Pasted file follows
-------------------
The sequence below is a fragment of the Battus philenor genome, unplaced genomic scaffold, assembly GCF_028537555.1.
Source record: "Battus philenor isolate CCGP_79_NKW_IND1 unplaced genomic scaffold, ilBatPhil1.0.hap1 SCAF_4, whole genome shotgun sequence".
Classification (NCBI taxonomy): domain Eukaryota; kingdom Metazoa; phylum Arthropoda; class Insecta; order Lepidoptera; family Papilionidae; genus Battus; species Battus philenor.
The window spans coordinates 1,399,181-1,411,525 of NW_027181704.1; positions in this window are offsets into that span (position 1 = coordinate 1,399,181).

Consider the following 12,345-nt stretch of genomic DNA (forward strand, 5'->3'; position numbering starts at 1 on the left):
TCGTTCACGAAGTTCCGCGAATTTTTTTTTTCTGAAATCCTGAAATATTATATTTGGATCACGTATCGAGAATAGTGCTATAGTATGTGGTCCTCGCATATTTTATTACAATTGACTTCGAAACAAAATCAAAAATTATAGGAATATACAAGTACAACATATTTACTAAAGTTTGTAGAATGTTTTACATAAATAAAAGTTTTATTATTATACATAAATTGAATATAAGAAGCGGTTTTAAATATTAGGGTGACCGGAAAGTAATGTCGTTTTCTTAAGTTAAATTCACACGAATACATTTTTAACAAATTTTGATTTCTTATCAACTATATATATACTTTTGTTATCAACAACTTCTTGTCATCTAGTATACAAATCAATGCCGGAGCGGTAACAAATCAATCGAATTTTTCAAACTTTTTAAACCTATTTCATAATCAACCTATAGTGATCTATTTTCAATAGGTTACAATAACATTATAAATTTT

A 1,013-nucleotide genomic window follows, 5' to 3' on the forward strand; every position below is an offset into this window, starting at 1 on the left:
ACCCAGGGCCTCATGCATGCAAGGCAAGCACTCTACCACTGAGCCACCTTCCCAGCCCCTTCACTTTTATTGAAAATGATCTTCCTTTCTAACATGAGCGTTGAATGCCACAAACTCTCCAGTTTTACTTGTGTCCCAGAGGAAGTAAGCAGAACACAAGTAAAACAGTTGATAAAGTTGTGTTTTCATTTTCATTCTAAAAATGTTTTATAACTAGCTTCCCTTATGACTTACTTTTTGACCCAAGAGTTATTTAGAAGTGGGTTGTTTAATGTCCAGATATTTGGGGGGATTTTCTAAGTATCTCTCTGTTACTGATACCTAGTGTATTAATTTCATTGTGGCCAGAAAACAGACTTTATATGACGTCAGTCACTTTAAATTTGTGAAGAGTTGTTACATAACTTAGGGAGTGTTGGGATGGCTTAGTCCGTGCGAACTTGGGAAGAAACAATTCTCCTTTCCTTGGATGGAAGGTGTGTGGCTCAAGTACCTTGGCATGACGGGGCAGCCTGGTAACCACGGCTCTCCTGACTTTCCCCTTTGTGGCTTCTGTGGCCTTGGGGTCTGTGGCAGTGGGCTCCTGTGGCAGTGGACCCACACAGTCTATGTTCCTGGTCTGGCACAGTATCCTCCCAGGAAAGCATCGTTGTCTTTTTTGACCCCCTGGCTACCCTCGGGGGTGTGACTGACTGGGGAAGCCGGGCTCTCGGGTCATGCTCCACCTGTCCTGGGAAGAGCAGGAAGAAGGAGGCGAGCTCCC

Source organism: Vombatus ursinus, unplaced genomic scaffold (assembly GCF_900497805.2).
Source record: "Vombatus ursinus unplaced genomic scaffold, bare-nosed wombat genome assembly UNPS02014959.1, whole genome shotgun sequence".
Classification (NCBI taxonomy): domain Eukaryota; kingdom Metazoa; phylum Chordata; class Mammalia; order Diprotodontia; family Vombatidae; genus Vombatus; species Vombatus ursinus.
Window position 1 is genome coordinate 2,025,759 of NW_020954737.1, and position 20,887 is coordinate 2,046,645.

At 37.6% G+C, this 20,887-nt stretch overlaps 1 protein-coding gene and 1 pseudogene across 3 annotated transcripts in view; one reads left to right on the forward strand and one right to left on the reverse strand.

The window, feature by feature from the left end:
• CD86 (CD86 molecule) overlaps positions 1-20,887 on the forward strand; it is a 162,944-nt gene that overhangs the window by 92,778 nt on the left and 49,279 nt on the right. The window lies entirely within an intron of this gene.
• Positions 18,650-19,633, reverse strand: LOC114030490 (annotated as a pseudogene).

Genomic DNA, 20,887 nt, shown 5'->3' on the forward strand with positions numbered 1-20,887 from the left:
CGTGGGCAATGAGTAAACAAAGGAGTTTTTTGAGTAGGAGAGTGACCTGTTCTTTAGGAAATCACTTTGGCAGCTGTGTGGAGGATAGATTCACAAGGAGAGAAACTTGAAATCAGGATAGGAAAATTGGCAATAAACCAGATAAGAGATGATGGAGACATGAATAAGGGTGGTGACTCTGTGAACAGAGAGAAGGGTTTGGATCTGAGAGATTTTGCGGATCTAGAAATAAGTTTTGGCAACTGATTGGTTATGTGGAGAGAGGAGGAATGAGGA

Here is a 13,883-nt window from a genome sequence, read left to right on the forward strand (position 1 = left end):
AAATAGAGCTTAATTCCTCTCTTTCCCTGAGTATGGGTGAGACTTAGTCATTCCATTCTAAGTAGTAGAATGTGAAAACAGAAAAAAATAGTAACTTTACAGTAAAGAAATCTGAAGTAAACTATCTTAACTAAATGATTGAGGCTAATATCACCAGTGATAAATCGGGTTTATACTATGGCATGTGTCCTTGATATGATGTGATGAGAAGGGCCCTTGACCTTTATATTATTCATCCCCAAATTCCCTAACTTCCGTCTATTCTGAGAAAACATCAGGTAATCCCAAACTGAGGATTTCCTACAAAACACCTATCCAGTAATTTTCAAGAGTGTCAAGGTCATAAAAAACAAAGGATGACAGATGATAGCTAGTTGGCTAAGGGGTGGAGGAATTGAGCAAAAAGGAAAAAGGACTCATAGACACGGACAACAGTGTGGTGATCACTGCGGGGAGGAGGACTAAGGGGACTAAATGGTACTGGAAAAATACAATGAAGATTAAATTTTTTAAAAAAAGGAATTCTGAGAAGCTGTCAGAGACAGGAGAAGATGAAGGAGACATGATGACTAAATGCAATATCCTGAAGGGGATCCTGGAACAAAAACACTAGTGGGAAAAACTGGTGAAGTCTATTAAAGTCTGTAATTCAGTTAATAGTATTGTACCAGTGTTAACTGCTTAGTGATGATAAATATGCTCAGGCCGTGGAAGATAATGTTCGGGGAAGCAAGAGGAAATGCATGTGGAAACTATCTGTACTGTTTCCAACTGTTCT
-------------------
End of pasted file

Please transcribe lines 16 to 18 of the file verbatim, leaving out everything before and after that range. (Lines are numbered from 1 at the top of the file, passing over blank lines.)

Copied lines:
• Positions 18,650-19,633, reverse strand: LOC114030490 (annotated as a pseudogene).

Genomic DNA, 20,887 nt, shown 5'->3' on the forward strand with positions numbered 1-20,887 from the left:
CGTGGGCAATGAGTAAACAAAGGAGTTTTTTGAGTAGGAGAGTGACCTGTTCTTTAGGAAATCACTTTGGCAGCTGTGTGGAGGATAGATTCACAAGGAGAGAAACTTGAAATCAGGATAGGAAAATTGGCAATAAACCAGATAAGAGATGATGGAGACATGAATAAGGGTGGTGACTCTGTGAACAGAGAGAAGGGTTTGGATCTGAGAGATTTTGCGGATCTAGAAATAAGTTTTGGCAACTGATTGGTTATGTGGAGAGAGGAGGAATGAGGA